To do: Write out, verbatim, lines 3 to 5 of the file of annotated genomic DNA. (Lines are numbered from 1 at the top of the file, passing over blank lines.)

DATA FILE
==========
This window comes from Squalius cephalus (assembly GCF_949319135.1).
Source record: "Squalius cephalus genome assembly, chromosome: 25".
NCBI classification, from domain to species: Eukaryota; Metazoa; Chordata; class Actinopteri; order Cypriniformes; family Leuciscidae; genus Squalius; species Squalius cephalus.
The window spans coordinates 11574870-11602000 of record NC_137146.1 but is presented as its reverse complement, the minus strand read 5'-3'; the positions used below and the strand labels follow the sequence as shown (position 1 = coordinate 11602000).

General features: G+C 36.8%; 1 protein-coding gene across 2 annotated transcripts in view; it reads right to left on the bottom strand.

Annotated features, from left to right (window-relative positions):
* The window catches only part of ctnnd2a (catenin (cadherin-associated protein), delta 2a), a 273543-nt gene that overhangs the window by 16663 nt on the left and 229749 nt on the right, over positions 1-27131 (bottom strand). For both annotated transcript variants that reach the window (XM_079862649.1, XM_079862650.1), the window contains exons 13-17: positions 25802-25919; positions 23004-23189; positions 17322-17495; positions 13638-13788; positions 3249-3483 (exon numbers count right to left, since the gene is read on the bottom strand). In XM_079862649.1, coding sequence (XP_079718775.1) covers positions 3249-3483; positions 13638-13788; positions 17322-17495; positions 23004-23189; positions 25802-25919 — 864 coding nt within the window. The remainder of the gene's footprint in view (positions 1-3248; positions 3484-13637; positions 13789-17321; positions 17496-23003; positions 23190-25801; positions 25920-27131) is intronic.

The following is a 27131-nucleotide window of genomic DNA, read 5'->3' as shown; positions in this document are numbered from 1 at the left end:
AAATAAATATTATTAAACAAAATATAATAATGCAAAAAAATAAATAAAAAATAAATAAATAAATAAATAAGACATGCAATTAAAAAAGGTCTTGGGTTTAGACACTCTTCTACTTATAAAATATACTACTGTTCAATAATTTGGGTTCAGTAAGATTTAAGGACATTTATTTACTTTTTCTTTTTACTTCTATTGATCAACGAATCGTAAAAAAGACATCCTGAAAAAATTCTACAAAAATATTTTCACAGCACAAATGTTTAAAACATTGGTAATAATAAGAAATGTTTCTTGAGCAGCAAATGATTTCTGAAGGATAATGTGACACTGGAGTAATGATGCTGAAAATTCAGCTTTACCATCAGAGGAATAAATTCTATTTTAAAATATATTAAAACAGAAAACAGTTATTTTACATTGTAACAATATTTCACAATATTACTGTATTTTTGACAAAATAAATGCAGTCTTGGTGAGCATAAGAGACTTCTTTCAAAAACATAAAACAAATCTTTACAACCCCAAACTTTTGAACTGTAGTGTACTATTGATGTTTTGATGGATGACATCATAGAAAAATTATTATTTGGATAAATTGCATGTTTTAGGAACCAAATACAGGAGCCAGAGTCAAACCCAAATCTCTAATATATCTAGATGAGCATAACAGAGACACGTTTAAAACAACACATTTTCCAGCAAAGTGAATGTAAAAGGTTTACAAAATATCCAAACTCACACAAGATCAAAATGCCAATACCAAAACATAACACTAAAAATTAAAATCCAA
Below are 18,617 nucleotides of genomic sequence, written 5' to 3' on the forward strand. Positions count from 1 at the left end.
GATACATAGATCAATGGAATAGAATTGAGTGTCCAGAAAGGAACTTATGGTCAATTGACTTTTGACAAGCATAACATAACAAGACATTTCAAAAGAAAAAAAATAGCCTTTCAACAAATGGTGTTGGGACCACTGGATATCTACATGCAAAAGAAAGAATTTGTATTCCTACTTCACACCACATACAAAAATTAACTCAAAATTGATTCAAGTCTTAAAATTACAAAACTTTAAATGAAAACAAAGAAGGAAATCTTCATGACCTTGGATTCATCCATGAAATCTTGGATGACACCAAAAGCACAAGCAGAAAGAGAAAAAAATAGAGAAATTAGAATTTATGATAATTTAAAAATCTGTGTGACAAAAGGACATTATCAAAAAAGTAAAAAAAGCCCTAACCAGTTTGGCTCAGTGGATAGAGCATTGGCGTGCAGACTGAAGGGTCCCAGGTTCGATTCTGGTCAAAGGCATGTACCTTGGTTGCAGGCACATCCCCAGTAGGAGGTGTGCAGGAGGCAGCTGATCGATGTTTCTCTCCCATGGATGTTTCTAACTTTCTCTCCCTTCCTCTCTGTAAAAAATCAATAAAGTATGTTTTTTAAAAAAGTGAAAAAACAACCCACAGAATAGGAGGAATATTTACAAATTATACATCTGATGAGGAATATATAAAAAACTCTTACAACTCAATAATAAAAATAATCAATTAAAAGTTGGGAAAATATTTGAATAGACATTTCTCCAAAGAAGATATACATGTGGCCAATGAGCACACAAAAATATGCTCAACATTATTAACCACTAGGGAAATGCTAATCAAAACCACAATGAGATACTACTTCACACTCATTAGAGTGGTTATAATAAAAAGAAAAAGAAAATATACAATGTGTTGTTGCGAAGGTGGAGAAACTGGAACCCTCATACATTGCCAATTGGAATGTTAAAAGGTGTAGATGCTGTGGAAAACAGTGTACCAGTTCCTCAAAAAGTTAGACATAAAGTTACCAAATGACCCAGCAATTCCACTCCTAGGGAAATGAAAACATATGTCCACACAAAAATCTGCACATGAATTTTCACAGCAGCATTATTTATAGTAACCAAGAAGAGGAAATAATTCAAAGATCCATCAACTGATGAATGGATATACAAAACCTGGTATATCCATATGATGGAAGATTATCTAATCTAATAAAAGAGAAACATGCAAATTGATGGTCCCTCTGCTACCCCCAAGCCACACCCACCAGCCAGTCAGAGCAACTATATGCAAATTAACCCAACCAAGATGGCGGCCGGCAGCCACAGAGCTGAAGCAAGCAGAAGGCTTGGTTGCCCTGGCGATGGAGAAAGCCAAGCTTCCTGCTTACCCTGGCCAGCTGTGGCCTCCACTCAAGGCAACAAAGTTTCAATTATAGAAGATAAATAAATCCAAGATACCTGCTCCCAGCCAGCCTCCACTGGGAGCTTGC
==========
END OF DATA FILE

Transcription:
NCBI classification, from domain to species: Eukaryota; Metazoa; Chordata; class Actinopteri; order Cypriniformes; family Leuciscidae; genus Squalius; species Squalius cephalus.
The window spans coordinates 11574870-11602000 of record NC_137146.1 but is presented as its reverse complement, the minus strand read 5'-3'; the positions used below and the strand labels follow the sequence as shown (position 1 = coordinate 11602000).

General features: G+C 36.8%; 1 protein-coding gene across 2 annotated transcripts in view; it reads right to left on the bottom strand.